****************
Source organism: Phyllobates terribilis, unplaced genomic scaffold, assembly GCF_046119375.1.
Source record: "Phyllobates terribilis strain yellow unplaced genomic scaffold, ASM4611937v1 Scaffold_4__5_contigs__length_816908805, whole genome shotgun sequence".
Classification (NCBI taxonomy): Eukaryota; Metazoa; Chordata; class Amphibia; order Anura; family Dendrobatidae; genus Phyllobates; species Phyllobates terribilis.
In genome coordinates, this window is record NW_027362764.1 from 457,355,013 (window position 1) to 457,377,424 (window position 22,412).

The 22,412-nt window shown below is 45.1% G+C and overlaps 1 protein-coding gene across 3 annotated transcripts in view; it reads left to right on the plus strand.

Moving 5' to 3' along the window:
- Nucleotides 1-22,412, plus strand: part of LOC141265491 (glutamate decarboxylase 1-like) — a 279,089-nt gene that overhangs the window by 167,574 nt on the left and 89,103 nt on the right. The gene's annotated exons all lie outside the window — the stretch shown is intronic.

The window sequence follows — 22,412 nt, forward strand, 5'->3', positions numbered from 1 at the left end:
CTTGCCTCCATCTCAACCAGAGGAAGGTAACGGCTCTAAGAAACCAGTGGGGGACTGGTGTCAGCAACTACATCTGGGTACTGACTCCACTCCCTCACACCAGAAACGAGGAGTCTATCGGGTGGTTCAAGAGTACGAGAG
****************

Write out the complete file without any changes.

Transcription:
Source organism: Phyllobates terribilis, unplaced genomic scaffold, assembly GCF_046119375.1.
Source record: "Phyllobates terribilis strain yellow unplaced genomic scaffold, ASM4611937v1 Scaffold_4__5_contigs__length_816908805, whole genome shotgun sequence".
Classification (NCBI taxonomy): Eukaryota; Metazoa; Chordata; class Amphibia; order Anura; family Dendrobatidae; genus Phyllobates; species Phyllobates terribilis.
In genome coordinates, this window is record NW_027362764.1 from 457,355,013 (window position 1) to 457,377,424 (window position 22,412).

The 22,412-nt window shown below is 45.1% G+C and overlaps 1 protein-coding gene across 3 annotated transcripts in view; it reads left to right on the plus strand.

Moving 5' to 3' along the window:
- Nucleotides 1-22,412, plus strand: part of LOC141265491 (glutamate decarboxylase 1-like) — a 279,089-nt gene that overhangs the window by 167,574 nt on the left and 89,103 nt on the right. The gene's annotated exons all lie outside the window — the stretch shown is intronic.

The window sequence follows — 22,412 nt, forward strand, 5'->3', positions numbered from 1 at the left end:
CTTGCCTCCATCTCAACCAGAGGAAGGTAACGGCTCTAAGAAACCAGTGGGGGACTGGTGTCAGCAACTACATCTGGGTACTGACTCCACTCCCTCACACCAGAAACGAGGAGTCTATCGGGTGGTTCAAGAGTACGAGAG